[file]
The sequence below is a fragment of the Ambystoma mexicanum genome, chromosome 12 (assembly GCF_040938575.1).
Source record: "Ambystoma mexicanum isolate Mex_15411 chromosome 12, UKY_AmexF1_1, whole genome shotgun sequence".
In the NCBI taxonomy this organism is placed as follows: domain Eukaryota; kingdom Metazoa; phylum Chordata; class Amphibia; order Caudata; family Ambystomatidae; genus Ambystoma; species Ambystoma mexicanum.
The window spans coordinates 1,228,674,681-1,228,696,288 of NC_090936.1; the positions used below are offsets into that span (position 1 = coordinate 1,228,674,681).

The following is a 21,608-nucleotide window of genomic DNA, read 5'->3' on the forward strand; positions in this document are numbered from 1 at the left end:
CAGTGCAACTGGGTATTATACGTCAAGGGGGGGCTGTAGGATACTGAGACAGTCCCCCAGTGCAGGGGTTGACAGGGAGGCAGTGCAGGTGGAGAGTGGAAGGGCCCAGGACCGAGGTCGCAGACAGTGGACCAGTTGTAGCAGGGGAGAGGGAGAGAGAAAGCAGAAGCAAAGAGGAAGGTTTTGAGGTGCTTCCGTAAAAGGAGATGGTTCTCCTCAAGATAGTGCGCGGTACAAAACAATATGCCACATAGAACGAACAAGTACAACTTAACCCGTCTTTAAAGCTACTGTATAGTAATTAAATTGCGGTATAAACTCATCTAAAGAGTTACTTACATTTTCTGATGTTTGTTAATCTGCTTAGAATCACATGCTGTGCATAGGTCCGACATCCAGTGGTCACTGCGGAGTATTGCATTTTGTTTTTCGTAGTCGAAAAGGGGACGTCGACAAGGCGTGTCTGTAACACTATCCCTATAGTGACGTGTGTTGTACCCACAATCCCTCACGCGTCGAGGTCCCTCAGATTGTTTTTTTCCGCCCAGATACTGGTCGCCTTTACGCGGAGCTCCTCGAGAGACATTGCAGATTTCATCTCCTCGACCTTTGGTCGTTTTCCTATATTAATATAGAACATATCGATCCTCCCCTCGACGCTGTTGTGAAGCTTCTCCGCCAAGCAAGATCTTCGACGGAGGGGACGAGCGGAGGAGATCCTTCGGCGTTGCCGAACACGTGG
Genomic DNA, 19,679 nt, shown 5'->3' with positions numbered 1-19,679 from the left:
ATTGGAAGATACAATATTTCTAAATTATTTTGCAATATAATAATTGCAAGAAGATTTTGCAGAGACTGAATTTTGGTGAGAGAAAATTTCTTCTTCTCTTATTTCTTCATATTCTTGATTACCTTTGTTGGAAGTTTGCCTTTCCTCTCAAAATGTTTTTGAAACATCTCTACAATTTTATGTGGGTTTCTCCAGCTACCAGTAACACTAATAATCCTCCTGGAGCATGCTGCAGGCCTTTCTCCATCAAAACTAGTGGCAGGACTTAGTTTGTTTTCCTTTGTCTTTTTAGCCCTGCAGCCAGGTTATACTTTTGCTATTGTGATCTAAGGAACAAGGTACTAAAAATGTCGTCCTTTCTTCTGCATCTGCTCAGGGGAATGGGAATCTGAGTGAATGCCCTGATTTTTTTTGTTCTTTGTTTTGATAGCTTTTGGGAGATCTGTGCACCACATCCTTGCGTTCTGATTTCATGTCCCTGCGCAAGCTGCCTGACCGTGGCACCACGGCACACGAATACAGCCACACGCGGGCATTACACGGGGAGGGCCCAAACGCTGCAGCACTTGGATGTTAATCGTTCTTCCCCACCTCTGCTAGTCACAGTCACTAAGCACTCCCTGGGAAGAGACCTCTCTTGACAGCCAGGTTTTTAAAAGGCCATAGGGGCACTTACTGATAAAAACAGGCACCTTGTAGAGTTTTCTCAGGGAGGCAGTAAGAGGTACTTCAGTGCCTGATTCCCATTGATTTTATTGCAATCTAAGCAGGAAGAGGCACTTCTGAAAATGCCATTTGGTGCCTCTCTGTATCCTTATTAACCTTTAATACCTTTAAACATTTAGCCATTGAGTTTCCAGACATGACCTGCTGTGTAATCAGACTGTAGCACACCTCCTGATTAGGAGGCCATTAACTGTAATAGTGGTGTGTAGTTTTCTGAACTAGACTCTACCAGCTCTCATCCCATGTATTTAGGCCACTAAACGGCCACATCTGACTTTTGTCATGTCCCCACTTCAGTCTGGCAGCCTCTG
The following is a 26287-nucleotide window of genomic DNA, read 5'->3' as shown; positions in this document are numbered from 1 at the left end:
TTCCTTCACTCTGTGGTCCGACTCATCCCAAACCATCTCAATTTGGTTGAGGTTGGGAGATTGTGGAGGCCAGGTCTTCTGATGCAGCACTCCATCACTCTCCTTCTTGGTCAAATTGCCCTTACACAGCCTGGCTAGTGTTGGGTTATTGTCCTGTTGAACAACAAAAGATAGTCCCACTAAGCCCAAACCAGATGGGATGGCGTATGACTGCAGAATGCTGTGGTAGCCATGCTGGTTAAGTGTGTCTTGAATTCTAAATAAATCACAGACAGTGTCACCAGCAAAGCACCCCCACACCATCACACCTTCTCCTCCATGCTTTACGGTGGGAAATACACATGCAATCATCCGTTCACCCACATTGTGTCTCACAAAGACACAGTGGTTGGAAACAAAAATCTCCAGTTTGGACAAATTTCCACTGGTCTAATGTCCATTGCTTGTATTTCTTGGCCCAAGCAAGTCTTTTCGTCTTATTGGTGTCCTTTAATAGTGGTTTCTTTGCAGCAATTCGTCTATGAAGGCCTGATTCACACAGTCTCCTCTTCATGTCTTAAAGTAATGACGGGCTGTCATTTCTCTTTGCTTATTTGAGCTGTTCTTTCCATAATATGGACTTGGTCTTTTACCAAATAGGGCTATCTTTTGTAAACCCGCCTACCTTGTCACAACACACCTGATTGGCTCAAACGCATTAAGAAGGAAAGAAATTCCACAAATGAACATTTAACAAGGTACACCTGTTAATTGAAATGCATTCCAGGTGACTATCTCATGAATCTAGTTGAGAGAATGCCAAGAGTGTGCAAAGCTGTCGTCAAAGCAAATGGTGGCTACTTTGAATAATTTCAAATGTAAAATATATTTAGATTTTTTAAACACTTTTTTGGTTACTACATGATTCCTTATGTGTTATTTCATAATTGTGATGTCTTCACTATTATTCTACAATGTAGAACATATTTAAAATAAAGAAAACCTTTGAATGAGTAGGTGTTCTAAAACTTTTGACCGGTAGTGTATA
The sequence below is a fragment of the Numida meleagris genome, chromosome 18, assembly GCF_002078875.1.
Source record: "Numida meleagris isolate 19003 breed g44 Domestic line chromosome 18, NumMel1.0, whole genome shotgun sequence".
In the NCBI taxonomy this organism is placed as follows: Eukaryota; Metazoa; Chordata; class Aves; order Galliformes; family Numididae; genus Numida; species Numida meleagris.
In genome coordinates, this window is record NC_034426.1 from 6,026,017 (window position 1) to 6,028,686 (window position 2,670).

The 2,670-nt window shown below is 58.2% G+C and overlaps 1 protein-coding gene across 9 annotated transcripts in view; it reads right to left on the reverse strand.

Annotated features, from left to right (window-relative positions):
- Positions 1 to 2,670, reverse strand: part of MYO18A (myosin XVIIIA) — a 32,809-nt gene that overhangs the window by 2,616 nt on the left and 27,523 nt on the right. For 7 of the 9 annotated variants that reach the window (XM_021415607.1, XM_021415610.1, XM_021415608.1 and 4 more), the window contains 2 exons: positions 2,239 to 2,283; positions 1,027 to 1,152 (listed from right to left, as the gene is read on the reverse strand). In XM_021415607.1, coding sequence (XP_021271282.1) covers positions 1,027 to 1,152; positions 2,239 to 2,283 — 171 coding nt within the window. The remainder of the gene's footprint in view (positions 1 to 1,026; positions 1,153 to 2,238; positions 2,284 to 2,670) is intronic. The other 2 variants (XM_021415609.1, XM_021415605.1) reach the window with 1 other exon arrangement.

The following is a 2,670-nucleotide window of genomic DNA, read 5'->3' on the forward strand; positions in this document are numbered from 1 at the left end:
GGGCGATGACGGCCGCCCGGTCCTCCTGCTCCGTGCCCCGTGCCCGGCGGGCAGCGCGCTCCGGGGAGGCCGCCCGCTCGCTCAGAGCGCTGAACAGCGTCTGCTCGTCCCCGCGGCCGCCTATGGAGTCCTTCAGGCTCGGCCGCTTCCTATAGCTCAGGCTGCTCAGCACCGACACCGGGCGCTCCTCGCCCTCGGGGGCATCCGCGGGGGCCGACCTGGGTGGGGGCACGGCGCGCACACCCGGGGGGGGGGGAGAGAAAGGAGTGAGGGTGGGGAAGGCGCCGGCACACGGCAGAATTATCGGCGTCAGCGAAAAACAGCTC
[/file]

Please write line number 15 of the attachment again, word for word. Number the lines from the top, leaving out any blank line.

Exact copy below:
The 2,670-nt window shown below is 58.2% G+C and overlaps 1 protein-coding gene across 9 annotated transcripts in view; it reads right to left on the reverse strand.